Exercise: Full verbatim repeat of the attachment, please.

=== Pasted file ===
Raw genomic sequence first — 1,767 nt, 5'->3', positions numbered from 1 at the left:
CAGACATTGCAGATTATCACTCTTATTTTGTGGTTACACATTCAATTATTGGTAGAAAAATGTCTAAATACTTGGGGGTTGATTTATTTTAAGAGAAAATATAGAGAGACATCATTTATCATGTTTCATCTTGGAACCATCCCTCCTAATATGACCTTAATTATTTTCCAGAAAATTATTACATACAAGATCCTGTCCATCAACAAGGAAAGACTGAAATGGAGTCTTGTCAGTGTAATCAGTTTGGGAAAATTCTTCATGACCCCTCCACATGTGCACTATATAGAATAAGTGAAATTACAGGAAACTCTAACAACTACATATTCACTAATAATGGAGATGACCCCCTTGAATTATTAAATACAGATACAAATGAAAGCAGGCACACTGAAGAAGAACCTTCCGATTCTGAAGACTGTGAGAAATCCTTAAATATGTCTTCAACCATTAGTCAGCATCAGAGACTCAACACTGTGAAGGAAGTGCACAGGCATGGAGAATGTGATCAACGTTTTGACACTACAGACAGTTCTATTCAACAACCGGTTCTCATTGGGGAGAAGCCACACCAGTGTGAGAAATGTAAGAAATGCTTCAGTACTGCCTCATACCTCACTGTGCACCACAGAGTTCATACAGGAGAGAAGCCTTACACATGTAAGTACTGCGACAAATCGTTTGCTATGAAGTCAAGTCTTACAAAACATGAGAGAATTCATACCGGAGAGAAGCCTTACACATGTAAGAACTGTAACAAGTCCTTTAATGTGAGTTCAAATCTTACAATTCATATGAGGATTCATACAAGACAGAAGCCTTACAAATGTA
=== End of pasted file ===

Raw genomic sequence first — 1,767 nt, 5'->3', positions numbered from 1 at the left:
CAGACATTGCAGATTATCACTCTTATTTTGTGGTTACACATTCAATTATTGGTAGAAAAATGTCTAAATACTTGGGGGTTGATTTATTTTAAGAGAAAATATAGAGAGACATCATTTATCATGTTTCATCTTGGAACCATCCCTCCTAATATGACCTTAATTATTTTCCAGAAAATTATTACATACAAGATCCTGTCCATCAACAAGGAAAGACTGAAATGGAGTCTTGTCAGTGTAATCAGTTTGGGAAAATTCTTCATGACCCCTCCACATGTGCACTATATAGAATAAGTGAAATTACAGGAAACTCTAACAACTACATATTCACTAATAATGGAGATGACCCCCTTGAATTATTAAATACAGATACAAATGAAAGCAGGCACACTGAAGAAGAACCTTCCGATTCTGAAGACTGTGAGAAATCCTTAAATATGTCTTCAACCATTAGTCAGCATCAGAGACTCAACACTGTGAAGGAAGTGCACAGGCATGGAGAATGTGATCAACGTTTTGACACTACAGACAGTTCTATTCAACAACCGGTTCTCATTGGGGAGAAGCCACACCAGTGTGAGAAATGTAAGAAATGCTTCAGTACTGCCTCATACCTCACTGTGCACCACAGAGTTCATACAGGAGAGAAGCCTTACACATGTAAGTACTGCGACAAATCGTTTGCTATGAAGTCAAGTCTTACAAAACATGAGAGAATTCATACCGGAGAGAAGCCTTACACATGTAAGAACTGTAACAAGTCCTTTAATGTGAGTTCAAATCTTACAATTCATATGAGGATTCATACAAGACAGAAGCCTTACAAATGTA